China can go 80% sun, wind, water power by 2050 –WWF

300x424 Cover, in China's Future Generation, by WWF, February 2014 If the most populous country in the world can do it, even the Sunshine State and the rest of the world can do it. With no new nuclear, depending heavily on on energy efficiency and conservation, using China’s huge number of rooftops for solar power, with almost as much wind power, plus a bit more hydropower, China can go 80% renewable energy by 2050. While reducing energy use per capita and increasing GDP per capita. So this path will not only improve Chinese quality of life by getting rid of massive pollution by reducing emissions 90% from otherwise-projected levels; it will also give Chinese citizens more money in their pockets. China has no more sunshine than the U.S. or much of Canada does, so there’s no reason the Canada, U.S., and pretty much every country can’t do this, too.

The WWF report, China’s Future Generation: Assessing the Maximum Potential for Renewable Power Sources in China to 2050, by William Chandler, Chen Shiping, Holly Gwin, Lin Ruosida, and Wang Yanjia, February 2014, does pencil in quite a bit of natural gas, but carefully hedges that:

300x424 Electric power cost and carbon emissions, in China's Future Generation, by WWF, February 2014 The High Renewables scenario assumes that the Chinese government’s targets for gas expansion are not fully met and that gas remains relatively expensive for some time before seeing significant growth in China. This scenario limits gas to 17 percent of China’s electricity mix by 2050, used only to satisfy power demand during peaking episodes. If China sourced all of its gas domestically in this scenario, the country would need to rely on unconventional gas (i.e., shale gas and/or coal bed methane).

Admittedly, including gas in this scenario should raise some concern. While gas emits fewer carbon emissions than coal at the point of combustion, uncertainty about fugitive methane emissions, associated particularly with extraction and shipping of gas to point-of-use, raises valid questions about the climate benefits of gas, particularly in the short run. 300x424 Coal scenario, in China's Future Generation, by WWF, February 2014 Concern about fugitive emissions has increased given that the UN Intergovernmental Panel on Climate Change recently revised the potency level of methane showing that it is 34 times higher than CO2 (on a 100-year time scale).viii If fugitive emissions are not sufficiently controlled, the climate benefits would be cancelled out, making gas as environmentally detrimental for the climate as coal, or even more so.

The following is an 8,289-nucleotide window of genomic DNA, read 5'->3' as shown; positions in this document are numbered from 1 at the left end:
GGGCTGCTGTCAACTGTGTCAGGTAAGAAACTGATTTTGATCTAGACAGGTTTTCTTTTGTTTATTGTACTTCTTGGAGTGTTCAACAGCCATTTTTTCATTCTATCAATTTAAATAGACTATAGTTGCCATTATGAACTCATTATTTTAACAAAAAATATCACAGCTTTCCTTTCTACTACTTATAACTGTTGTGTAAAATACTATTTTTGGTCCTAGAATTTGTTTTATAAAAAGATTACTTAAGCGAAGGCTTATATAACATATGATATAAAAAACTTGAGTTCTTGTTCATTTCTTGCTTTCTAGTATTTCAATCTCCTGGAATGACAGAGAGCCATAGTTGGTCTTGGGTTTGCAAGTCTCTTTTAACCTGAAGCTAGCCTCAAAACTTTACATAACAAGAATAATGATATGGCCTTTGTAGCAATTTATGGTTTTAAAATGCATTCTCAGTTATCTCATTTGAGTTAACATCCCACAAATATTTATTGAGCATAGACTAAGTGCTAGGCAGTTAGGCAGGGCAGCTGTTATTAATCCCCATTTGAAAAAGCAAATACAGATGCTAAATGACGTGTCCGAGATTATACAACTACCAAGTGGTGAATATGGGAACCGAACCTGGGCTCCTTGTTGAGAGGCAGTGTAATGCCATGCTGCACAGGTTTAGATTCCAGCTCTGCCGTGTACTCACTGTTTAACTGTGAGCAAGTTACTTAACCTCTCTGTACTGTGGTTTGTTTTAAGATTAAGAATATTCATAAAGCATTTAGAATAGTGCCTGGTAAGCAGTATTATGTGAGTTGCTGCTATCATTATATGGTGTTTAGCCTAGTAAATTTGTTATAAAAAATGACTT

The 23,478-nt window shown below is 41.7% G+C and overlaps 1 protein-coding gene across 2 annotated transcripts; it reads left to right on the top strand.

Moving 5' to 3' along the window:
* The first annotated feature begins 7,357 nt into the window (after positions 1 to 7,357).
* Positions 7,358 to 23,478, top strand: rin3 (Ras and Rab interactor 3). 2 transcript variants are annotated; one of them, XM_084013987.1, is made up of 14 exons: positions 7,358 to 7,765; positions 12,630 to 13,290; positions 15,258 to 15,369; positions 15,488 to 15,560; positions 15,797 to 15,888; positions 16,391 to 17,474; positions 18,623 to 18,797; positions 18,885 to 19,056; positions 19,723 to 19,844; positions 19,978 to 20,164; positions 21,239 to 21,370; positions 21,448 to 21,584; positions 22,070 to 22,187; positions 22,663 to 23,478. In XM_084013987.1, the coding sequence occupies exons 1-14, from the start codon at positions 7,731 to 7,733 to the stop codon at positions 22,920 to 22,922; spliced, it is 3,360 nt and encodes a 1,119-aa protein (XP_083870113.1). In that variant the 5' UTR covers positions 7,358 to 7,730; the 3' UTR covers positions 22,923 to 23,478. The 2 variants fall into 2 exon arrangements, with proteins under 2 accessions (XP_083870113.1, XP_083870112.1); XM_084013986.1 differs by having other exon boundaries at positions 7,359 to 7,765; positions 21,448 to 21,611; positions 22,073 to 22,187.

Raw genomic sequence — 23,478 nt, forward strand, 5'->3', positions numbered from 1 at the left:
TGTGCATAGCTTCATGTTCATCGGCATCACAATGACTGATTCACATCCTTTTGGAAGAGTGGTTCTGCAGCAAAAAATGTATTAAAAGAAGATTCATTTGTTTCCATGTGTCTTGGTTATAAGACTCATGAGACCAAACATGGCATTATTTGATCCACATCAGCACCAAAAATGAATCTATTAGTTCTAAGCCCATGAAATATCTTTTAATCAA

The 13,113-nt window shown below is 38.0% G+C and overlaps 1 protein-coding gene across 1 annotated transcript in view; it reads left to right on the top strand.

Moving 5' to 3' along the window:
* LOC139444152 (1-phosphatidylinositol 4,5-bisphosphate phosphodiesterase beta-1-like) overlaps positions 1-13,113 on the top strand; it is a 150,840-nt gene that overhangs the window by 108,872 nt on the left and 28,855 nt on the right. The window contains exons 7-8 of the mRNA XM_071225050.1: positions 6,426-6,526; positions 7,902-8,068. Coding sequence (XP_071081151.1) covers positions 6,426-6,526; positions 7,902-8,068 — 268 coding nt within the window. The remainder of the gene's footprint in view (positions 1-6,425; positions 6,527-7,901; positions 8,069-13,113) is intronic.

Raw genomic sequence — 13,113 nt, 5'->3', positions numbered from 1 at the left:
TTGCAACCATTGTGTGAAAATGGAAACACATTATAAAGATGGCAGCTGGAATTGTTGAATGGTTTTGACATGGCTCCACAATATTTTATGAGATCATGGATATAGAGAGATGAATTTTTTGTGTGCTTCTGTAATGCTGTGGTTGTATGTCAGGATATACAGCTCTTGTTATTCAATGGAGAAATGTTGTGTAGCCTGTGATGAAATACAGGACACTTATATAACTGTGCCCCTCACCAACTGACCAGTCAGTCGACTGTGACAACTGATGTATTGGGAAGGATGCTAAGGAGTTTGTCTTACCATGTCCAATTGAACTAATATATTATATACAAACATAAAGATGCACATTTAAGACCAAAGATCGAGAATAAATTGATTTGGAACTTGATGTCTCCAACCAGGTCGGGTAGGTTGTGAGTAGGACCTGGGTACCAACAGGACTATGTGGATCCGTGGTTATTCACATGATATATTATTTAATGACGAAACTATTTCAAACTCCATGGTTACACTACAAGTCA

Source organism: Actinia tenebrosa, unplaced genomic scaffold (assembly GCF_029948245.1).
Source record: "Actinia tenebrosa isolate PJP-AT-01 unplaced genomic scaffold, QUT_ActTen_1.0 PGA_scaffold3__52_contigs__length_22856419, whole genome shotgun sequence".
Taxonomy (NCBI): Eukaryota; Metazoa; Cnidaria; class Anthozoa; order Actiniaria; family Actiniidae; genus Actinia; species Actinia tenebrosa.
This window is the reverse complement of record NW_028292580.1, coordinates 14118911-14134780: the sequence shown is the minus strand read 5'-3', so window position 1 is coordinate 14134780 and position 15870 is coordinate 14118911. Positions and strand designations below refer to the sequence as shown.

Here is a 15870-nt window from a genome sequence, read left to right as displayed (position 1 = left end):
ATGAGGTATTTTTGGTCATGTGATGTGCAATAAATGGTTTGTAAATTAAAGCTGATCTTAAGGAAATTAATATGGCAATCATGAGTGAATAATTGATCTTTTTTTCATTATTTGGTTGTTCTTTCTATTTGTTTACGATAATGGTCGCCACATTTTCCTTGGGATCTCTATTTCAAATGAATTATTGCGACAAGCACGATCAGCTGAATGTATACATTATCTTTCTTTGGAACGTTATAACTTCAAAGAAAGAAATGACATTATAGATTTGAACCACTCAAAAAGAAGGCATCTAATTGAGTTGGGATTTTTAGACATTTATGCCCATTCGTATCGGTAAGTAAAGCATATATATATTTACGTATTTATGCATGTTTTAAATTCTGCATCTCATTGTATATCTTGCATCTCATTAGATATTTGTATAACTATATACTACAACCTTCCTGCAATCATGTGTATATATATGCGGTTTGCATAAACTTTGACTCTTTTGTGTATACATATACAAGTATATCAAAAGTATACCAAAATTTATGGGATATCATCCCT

In other words, keeping some coal generation may be better than using fracked methane. WWF’s scenario for that is shown in the graph above.

Even with coal, total emissions would still be around far less than formerly projected and less than currently, because so much power generation would be avoided through conservation and efficiency, and so much would be generated by sun, wind, and water, as shown in the graph below.

300x424 Coal scenario emissions, in China's Future Generation, by WWF, February 2014 Or, even better, develop energy storage. 2050 is 36 years from now. That’s plenty of time to get on with compressed air storage, or better batteries, or something else.

So even just using today’s known technology, China can go 80% sun, wind, and water by 2050. Which means the real Chinese future can be even better than that.

So can the real U.S. future if we stop letting utilities like FPL keep wasting resources including our local land on boondoggles like FPL’s proposed Sabal Trail fracked methane pipeline and instead insist they get on with sun, wind, and water power now. Georgia Power is at least doing some solar power after many of us insisted last year. FPL can, too.